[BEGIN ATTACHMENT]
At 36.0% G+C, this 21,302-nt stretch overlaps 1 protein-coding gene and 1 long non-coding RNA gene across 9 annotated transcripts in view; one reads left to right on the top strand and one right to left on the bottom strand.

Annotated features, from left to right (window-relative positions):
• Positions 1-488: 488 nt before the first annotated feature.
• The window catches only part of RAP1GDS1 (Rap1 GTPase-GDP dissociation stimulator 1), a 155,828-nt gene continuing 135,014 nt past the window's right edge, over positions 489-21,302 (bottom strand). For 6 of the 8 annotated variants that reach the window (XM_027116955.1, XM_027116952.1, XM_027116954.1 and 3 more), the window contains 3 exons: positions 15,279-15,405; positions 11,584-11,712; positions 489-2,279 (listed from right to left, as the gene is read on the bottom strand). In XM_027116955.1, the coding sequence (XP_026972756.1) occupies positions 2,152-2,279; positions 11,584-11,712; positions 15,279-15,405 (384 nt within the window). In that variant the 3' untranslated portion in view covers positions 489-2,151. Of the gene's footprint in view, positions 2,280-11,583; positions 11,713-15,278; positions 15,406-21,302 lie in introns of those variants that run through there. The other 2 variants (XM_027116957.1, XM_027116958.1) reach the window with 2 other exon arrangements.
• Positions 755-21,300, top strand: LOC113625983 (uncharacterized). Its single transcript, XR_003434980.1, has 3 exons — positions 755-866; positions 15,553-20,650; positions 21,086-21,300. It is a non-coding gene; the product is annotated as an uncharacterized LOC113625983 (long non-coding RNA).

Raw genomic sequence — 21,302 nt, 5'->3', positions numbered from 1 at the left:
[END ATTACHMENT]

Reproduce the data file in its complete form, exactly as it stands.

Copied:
At 36.0% G+C, this 21,302-nt stretch overlaps 1 protein-coding gene and 1 long non-coding RNA gene across 9 annotated transcripts in view; one reads left to right on the top strand and one right to left on the bottom strand.

Annotated features, from left to right (window-relative positions):
• Positions 1-488: 488 nt before the first annotated feature.
• The window catches only part of RAP1GDS1 (Rap1 GTPase-GDP dissociation stimulator 1), a 155,828-nt gene continuing 135,014 nt past the window's right edge, over positions 489-21,302 (bottom strand). For 6 of the 8 annotated variants that reach the window (XM_027116955.1, XM_027116952.1, XM_027116954.1 and 3 more), the window contains 3 exons: positions 15,279-15,405; positions 11,584-11,712; positions 489-2,279 (listed from right to left, as the gene is read on the bottom strand). In XM_027116955.1, the coding sequence (XP_026972756.1) occupies positions 2,152-2,279; positions 11,584-11,712; positions 15,279-15,405 (384 nt within the window). In that variant the 3' untranslated portion in view covers positions 489-2,151. Of the gene's footprint in view, positions 2,280-11,583; positions 11,713-15,278; positions 15,406-21,302 lie in introns of those variants that run through there. The other 2 variants (XM_027116957.1, XM_027116958.1) reach the window with 2 other exon arrangements.
• Positions 755-21,300, top strand: LOC113625983 (uncharacterized). Its single transcript, XR_003434980.1, has 3 exons — positions 755-866; positions 15,553-20,650; positions 21,086-21,300. It is a non-coding gene; the product is annotated as an uncharacterized LOC113625983 (long non-coding RNA).

Raw genomic sequence — 21,302 nt, 5'->3', positions numbered from 1 at the left: